E-recruitment and its practices. The emergence of the Internet has made the revolution in the methods of recruitment. Furthermore, it is not just the methods of recruitment, the whole HR recruitment structure and ways originations think about the recruitment function. It looks like e-recruitment is very likely to continue its explosion. Nowadays, this approach has been adopted in many large organisations as well as in small ones. Posting jobs and accepting resumes on the Internet as well as corresponding with applicants by email became very popular in many organisations. This essay will introduce to e-recruitment and its practices. Advantages and disadvantages of this approach will also be discussed.
There are several definitions of online recruitment also known as e-recruitment. Generally, it is described as alleviation of the recruitment process by advertising jobs or contacting applicants using the Internet. It can be achieved by the usage of the company's website of existing third party's job site. Schreyer & McCarter (1998) refereed e-recruitment to "the recruitment process, including placing job advertisements, receiving resumes, and building human resource database with candidates and incumbents." In various sources the words online recruitment, cyber recruiting, Internet recruiting or e-recruitment are mentioned as synonyms. All these definitions mean that the job information is formally sourced online (Ganalaki, 2002). E-recruitment was defined by Hoffman (2001) as "The utilisation of the Internet for candidate sourcing, selection, communication and management throughout the recruitment process".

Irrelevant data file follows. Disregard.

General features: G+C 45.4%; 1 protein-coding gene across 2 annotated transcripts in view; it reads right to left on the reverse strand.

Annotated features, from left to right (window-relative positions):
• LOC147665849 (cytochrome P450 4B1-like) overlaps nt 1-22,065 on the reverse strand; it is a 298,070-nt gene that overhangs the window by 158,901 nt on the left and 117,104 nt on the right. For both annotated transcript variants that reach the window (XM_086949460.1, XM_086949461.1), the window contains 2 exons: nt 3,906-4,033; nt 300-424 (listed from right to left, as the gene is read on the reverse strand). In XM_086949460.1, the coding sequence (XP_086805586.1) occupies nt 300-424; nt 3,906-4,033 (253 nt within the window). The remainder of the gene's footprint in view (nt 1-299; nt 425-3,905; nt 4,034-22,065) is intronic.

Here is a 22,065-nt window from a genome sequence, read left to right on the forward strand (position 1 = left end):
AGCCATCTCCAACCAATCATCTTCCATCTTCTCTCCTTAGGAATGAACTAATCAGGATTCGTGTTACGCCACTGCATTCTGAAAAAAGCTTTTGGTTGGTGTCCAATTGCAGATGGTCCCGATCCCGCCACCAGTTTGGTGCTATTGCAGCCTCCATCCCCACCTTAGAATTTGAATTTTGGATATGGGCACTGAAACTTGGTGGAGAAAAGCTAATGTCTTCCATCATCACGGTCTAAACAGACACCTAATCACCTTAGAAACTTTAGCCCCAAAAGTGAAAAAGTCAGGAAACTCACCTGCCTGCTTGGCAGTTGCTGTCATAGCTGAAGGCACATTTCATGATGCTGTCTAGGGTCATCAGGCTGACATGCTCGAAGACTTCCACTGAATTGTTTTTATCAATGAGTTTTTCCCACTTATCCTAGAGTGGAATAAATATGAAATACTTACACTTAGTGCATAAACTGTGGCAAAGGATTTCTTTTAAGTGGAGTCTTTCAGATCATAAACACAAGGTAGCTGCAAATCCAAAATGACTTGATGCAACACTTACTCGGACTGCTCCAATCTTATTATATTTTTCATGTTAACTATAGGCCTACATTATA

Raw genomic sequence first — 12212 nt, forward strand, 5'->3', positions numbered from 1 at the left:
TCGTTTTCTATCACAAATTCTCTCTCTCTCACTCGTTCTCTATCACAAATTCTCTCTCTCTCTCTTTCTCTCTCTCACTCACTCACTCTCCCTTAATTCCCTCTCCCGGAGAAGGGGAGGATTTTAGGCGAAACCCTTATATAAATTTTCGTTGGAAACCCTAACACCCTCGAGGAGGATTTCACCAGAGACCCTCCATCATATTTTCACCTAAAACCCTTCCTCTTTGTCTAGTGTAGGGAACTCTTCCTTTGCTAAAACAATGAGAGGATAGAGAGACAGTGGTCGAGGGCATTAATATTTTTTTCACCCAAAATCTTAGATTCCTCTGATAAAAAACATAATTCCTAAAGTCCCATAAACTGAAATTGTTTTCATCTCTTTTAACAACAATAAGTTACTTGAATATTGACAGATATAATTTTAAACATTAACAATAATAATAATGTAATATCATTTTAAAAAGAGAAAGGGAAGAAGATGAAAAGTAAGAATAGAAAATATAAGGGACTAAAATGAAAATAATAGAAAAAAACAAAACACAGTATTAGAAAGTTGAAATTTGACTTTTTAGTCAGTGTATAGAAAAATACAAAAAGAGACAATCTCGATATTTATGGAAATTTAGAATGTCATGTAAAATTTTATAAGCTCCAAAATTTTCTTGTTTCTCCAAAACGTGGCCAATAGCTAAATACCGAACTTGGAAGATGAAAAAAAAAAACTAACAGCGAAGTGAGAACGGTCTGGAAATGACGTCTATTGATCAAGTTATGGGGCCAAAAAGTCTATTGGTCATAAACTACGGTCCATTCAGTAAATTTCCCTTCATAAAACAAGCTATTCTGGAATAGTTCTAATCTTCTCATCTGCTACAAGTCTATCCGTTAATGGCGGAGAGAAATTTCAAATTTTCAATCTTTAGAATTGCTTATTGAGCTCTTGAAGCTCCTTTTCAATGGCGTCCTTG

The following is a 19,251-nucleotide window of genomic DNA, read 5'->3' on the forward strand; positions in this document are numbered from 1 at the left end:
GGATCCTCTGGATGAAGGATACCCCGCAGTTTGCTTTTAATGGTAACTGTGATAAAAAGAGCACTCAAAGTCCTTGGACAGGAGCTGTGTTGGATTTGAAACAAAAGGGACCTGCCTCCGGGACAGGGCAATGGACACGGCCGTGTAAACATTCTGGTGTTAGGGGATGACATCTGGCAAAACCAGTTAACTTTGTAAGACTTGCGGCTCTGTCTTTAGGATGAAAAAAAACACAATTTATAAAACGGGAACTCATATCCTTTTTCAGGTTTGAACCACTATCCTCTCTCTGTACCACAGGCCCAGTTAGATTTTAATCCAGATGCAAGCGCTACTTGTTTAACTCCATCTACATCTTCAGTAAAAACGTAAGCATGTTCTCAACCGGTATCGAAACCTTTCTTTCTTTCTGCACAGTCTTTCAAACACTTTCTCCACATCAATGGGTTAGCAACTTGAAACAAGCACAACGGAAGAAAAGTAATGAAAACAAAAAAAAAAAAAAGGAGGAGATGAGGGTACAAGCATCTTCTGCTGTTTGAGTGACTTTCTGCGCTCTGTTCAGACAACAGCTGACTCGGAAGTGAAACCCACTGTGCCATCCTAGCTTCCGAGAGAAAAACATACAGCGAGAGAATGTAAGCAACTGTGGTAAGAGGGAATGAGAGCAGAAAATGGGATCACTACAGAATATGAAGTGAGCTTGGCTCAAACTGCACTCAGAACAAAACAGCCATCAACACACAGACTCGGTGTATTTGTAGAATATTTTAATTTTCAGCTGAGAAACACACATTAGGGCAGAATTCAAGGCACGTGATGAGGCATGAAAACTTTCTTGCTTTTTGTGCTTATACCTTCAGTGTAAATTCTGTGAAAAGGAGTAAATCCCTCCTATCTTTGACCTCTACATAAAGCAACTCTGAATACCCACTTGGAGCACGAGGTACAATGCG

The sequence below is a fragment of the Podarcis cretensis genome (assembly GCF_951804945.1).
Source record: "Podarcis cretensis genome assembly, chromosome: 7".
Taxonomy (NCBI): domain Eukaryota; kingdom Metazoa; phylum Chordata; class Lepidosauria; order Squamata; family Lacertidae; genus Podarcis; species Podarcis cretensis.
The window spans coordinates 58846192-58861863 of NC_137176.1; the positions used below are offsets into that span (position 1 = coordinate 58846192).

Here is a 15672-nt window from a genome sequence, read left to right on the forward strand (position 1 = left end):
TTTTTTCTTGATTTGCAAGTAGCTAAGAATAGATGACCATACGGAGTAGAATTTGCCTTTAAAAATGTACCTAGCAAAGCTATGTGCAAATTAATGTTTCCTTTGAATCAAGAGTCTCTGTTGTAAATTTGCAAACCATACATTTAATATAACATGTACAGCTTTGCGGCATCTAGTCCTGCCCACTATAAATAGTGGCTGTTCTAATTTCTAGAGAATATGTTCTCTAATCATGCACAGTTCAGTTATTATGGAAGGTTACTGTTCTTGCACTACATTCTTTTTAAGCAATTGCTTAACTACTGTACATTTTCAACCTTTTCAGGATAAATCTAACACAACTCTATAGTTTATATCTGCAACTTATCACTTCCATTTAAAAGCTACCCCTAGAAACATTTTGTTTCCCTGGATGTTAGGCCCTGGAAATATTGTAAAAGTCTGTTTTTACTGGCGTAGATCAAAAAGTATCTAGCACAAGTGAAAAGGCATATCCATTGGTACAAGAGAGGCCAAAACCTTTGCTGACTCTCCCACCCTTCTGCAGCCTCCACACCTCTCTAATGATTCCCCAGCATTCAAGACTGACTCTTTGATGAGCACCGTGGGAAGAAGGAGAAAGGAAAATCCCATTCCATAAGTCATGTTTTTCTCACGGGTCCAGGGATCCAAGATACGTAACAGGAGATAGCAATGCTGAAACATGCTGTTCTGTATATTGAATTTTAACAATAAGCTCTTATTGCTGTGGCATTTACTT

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Hogler (1998) and HR Portal (2003) had an idea that job advertisement, storing and scanning resumes and contacting suitable candidates can be done by employers over the Internet in order to faster find the right candidate for the vacancy. Furthermore, it has been indicated by Vidot (2000) that e-recruitment is the attraction of highly qualified applicants with the use of Internet. This maintains the company profile and branding as well as creates individual selection and application processes within the company. Online recruitment appeared in articles in mid -1980s, but HR journals began to regularly reference e-recruitment almost 10 years, later in the mid-1990s, in that time universities and IT companies expansively started to use the Internet.
Recent survey showed that for 32% of 203 respondents used internet as a main recruitment source. 59% of IT specialists are most commonly recruited through the Internet postings followed by, technical (39%), engineering (29%), consulting (21%), sales (15%), management (14%), marketing (14%), accounting (10%). (Dessler) This survey clearly demonstrates success of e-recruitment in recent years. The main reason for the use of e-recruitment is instant access to large number of applicants. It allows transferring the message to the targeted area in much faster. Moreover, it is easy to set up an account and get the process going.